The Morning Federal Newscast is a daily compilation of the stories you hear Federal Drive hosts Tom Temin and Emily Kopp discuss throughout the show each day. The Newscast is designed to give FederalNewsRadio.com users more information about the stories you hear on the air.
The Merit Systems Protection Board is preparing for an onslaught of furlough appeals, if across-the-board budget cuts begin next month. Its caseload could rise, conceivably, by 100-fold. Gov Exec has published a letter the board chairman sent to the Senate panel that oversees the board. In it, Chairwoman Susan Grundmann warns of a “domino effect” that would hurt agencies’ operations as they litigate these cases. The board must hear appeals brought by federal employees furloughed for up to a month. The irony of it, Grundmann said, is that the MSPB may have to furlough its employees too. (Gov Exec)
The White House spent the weekend upping the rhetoric level over sequestration. It released a state-by-state listing of potential impact. The $85 billion in cuts are scheduled for Friday unless Congress figures out an alternative plan. White House officials highlighted Ohio, the home state of House Speaker John Boehner (R-Ohio). The Buckeye state would lose $25 million in education spending and another $22 million for students with disabilities, according to White House figures. (Federal News Radio)
Some lawmakers say one small agency has outlived its usefulness. Reps. Peter DeFazio (D-Ore.) and Mike Coffman (R-Colo.) are betting that the military will remain a volunteer force. That means the Selective Service can go. The 130-person agency maintains a database of eligible men, just in case there’s a military draft. Agency Director Lawrence Romo said it is an inexpensive insurance policy. The Pentagon’s recent decision to let women serve in combat is raising questions about whether women would have to register with the agency too. (Federal News Radio)
One federal executive says her agency will do just fine, even it there is sequestration. Karen Mills, head of the Small Business Administration, said she won’t need to order furloughs because enough people have retired early. Mills said sequestration will have little effect on the number of loans the agency guarantees. The White House has warned that Section 504 loans would be cut by $900 million. But Mills said demand for the loans has already dropped by that much. Mills has announced her departure once a replacement administrator is confirmed. (Federal News Radio)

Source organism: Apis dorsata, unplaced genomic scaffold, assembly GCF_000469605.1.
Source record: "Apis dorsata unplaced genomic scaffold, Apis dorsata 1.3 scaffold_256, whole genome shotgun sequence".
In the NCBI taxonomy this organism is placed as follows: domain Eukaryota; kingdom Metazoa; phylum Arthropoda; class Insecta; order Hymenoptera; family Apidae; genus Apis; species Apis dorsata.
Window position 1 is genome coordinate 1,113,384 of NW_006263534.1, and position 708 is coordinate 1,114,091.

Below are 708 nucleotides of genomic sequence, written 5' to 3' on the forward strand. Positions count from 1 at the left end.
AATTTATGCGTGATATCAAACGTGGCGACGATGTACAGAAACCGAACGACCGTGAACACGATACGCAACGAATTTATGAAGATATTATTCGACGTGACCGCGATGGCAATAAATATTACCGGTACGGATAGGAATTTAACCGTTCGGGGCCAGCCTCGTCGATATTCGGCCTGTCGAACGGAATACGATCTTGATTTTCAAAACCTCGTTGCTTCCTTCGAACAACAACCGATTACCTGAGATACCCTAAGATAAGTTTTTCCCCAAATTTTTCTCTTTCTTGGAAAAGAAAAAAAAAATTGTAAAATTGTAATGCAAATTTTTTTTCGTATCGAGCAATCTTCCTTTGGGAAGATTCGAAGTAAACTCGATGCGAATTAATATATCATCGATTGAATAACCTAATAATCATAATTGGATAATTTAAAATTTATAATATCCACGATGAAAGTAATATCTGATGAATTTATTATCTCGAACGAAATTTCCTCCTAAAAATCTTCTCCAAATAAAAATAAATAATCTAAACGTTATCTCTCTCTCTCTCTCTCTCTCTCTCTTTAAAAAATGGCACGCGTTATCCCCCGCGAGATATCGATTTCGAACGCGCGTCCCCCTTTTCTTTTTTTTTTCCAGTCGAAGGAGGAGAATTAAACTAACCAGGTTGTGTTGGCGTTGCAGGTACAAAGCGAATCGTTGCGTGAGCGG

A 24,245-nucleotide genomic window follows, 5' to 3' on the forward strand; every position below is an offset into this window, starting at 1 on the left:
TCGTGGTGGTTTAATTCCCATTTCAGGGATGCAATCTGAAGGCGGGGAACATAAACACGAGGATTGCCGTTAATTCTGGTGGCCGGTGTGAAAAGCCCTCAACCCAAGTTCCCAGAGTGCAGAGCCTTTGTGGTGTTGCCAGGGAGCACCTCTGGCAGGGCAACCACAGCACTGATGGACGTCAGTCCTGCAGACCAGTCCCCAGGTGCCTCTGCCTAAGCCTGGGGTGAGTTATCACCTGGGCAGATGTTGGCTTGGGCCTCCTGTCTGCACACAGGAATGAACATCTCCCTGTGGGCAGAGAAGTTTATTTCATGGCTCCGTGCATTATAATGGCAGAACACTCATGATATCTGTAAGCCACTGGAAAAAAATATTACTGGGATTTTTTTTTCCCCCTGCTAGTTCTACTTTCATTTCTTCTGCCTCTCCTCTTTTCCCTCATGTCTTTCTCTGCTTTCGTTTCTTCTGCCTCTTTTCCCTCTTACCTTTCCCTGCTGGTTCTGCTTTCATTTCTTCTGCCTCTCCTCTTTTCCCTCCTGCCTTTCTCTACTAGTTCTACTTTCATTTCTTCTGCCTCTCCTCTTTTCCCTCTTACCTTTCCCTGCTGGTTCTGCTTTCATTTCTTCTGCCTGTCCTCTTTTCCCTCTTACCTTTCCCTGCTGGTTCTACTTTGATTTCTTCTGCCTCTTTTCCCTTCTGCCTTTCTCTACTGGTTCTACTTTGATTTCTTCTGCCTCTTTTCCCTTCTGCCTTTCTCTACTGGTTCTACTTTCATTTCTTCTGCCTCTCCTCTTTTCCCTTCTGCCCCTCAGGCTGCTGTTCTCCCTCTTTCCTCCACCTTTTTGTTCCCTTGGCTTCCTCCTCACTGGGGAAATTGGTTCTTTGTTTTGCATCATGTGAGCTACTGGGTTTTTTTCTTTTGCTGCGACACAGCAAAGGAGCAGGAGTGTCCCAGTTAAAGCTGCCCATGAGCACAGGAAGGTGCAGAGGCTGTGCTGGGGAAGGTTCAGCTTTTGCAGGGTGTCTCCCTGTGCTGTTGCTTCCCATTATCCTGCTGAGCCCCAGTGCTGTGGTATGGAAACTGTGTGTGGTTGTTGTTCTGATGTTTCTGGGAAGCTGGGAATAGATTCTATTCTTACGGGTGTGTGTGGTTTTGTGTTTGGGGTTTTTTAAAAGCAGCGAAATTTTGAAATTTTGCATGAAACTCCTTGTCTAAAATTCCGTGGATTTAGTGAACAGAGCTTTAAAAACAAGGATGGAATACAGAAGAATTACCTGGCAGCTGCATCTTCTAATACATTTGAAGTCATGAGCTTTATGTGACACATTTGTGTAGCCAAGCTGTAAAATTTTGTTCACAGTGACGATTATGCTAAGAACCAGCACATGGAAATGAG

The White House says agencies should make it easier to use their scientific research. The Office of Science and Technology Policy is directing agencies that do more than $100 million a year in research and development to draft open-access plans within six months. They have to make federally funded research public within a year. They also have to find ways to make their data and archives easier to search. The White House says agencies should work together as much as possible, and they should find resources within their existing budgets. (The White House)
The General Services Administration has canceled the 2013 edition of its annual Expo. It had been scheduled for May 14-16 in Orlando. GSA officials cited budget pressures compounded by the threat of sequestration. The Expo has two purposes. GSA provides training for federal customers on how to use its contracts. And it offers a venue for vendors to show off products. The Defense Department has also canceled conferences attended by both government and industry. (Federal News Radio)
Tom Temin is the host of The Federal Drive, which airs from 6-10 a.m. on 1500 AM in the Washington, D.C. region and online everywhere. Tom has 30 years experience in journalism, mostly in technology markets. Before coming to Federal News Radio, he was a long-serving editor-in-chief of Government Computer News and Washington Technology magazines.